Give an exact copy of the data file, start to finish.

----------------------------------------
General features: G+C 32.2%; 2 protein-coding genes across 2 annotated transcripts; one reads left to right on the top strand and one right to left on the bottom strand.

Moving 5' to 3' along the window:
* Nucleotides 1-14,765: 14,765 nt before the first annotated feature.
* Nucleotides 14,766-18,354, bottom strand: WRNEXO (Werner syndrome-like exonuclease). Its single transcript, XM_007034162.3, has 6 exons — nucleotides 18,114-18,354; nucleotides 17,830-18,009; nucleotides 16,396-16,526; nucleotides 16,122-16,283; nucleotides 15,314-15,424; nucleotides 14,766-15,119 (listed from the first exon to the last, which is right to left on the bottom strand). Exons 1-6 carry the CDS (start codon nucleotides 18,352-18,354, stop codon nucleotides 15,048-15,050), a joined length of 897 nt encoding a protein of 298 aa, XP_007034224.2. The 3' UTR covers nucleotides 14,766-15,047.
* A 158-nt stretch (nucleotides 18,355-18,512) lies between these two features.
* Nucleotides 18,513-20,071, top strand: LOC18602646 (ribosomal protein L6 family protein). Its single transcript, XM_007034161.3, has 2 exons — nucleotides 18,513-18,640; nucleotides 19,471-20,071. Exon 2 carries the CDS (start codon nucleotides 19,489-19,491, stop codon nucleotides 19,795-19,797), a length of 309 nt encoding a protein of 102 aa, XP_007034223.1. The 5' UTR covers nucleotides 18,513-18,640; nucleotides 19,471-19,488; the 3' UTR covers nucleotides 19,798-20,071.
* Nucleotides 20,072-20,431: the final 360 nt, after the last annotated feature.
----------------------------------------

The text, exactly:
General features: G+C 32.2%; 2 protein-coding genes across 2 annotated transcripts; one reads left to right on the top strand and one right to left on the bottom strand.

Moving 5' to 3' along the window:
* Nucleotides 1-14,765: 14,765 nt before the first annotated feature.
* Nucleotides 14,766-18,354, bottom strand: WRNEXO (Werner syndrome-like exonuclease). Its single transcript, XM_007034162.3, has 6 exons — nucleotides 18,114-18,354; nucleotides 17,830-18,009; nucleotides 16,396-16,526; nucleotides 16,122-16,283; nucleotides 15,314-15,424; nucleotides 14,766-15,119 (listed from the first exon to the last, which is right to left on the bottom strand). Exons 1-6 carry the CDS (start codon nucleotides 18,352-18,354, stop codon nucleotides 15,048-15,050), a joined length of 897 nt encoding a protein of 298 aa, XP_007034224.2. The 3' UTR covers nucleotides 14,766-15,047.
* A 158-nt stretch (nucleotides 18,355-18,512) lies between these two features.
* Nucleotides 18,513-20,071, top strand: LOC18602646 (ribosomal protein L6 family protein). Its single transcript, XM_007034161.3, has 2 exons — nucleotides 18,513-18,640; nucleotides 19,471-20,071. Exon 2 carries the CDS (start codon nucleotides 19,489-19,491, stop codon nucleotides 19,795-19,797), a length of 309 nt encoding a protein of 102 aa, XP_007034223.1. The 5' UTR covers nucleotides 18,513-18,640; nucleotides 19,471-19,488; the 3' UTR covers nucleotides 19,798-20,071.
* Nucleotides 20,072-20,431: the final 360 nt, after the last annotated feature.